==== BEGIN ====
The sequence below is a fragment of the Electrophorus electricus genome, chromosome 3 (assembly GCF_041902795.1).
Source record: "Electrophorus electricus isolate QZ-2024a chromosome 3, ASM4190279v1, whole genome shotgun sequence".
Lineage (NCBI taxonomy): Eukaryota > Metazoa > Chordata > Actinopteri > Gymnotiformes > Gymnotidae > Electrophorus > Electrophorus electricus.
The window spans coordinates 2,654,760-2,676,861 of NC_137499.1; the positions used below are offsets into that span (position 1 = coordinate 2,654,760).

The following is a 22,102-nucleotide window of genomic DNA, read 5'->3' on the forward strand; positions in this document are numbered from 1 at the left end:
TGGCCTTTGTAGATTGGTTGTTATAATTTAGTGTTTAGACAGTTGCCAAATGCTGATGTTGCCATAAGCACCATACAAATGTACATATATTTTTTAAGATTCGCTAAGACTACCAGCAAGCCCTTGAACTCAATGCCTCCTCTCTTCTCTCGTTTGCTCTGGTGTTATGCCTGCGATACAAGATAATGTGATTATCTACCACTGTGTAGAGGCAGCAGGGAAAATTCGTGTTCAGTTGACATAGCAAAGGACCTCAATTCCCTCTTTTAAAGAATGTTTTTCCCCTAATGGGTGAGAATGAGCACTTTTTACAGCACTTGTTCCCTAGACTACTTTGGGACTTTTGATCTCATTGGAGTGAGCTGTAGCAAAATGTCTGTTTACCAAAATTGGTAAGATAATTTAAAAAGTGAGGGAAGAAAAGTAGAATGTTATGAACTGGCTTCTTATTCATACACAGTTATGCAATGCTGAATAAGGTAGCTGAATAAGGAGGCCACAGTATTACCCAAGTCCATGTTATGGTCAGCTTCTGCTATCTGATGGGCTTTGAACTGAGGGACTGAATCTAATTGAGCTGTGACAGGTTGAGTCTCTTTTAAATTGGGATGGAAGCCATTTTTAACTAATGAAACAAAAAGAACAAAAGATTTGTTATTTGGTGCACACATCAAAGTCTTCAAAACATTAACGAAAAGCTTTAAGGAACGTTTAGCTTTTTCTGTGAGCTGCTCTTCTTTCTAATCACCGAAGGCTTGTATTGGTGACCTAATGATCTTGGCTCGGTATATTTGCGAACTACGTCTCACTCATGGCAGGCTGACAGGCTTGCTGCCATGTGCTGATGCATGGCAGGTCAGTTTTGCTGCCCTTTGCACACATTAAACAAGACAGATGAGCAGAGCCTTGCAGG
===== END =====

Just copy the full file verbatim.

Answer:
The sequence below is a fragment of the Electrophorus electricus genome, chromosome 3 (assembly GCF_041902795.1).
Source record: "Electrophorus electricus isolate QZ-2024a chromosome 3, ASM4190279v1, whole genome shotgun sequence".
Lineage (NCBI taxonomy): Eukaryota > Metazoa > Chordata > Actinopteri > Gymnotiformes > Gymnotidae > Electrophorus > Electrophorus electricus.
The window spans coordinates 2,654,760-2,676,861 of NC_137499.1; the positions used below are offsets into that span (position 1 = coordinate 2,654,760).

The following is a 22,102-nucleotide window of genomic DNA, read 5'->3' on the forward strand; positions in this document are numbered from 1 at the left end:
TGGCCTTTGTAGATTGGTTGTTATAATTTAGTGTTTAGACAGTTGCCAAATGCTGATGTTGCCATAAGCACCATACAAATGTACATATATTTTTTAAGATTCGCTAAGACTACCAGCAAGCCCTTGAACTCAATGCCTCCTCTCTTCTCTCGTTTGCTCTGGTGTTATGCCTGCGATACAAGATAATGTGATTATCTACCACTGTGTAGAGGCAGCAGGGAAAATTCGTGTTCAGTTGACATAGCAAAGGACCTCAATTCCCTCTTTTAAAGAATGTTTTTCCCCTAATGGGTGAGAATGAGCACTTTTTACAGCACTTGTTCCCTAGACTACTTTGGGACTTTTGATCTCATTGGAGTGAGCTGTAGCAAAATGTCTGTTTACCAAAATTGGTAAGATAATTTAAAAAGTGAGGGAAGAAAAGTAGAATGTTATGAACTGGCTTCTTATTCATACACAGTTATGCAATGCTGAATAAGGTAGCTGAATAAGGAGGCCACAGTATTACCCAAGTCCATGTTATGGTCAGCTTCTGCTATCTGATGGGCTTTGAACTGAGGGACTGAATCTAATTGAGCTGTGACAGGTTGAGTCTCTTTTAAATTGGGATGGAAGCCATTTTTAACTAATGAAACAAAAAGAACAAAAGATTTGTTATTTGGTGCACACATCAAAGTCTTCAAAACATTAACGAAAAGCTTTAAGGAACGTTTAGCTTTTTCTGTGAGCTGCTCTTCTTTCTAATCACCGAAGGCTTGTATTGGTGACCTAATGATCTTGGCTCGGTATATTTGCGAACTACGTCTCACTCATGGCAGGCTGACAGGCTTGCTGCCATGTGCTGATGCATGGCAGGTCAGTTTTGCTGCCCTTTGCACACATTAAACAAGACAGATGAGCAGAGCCTTGCAGG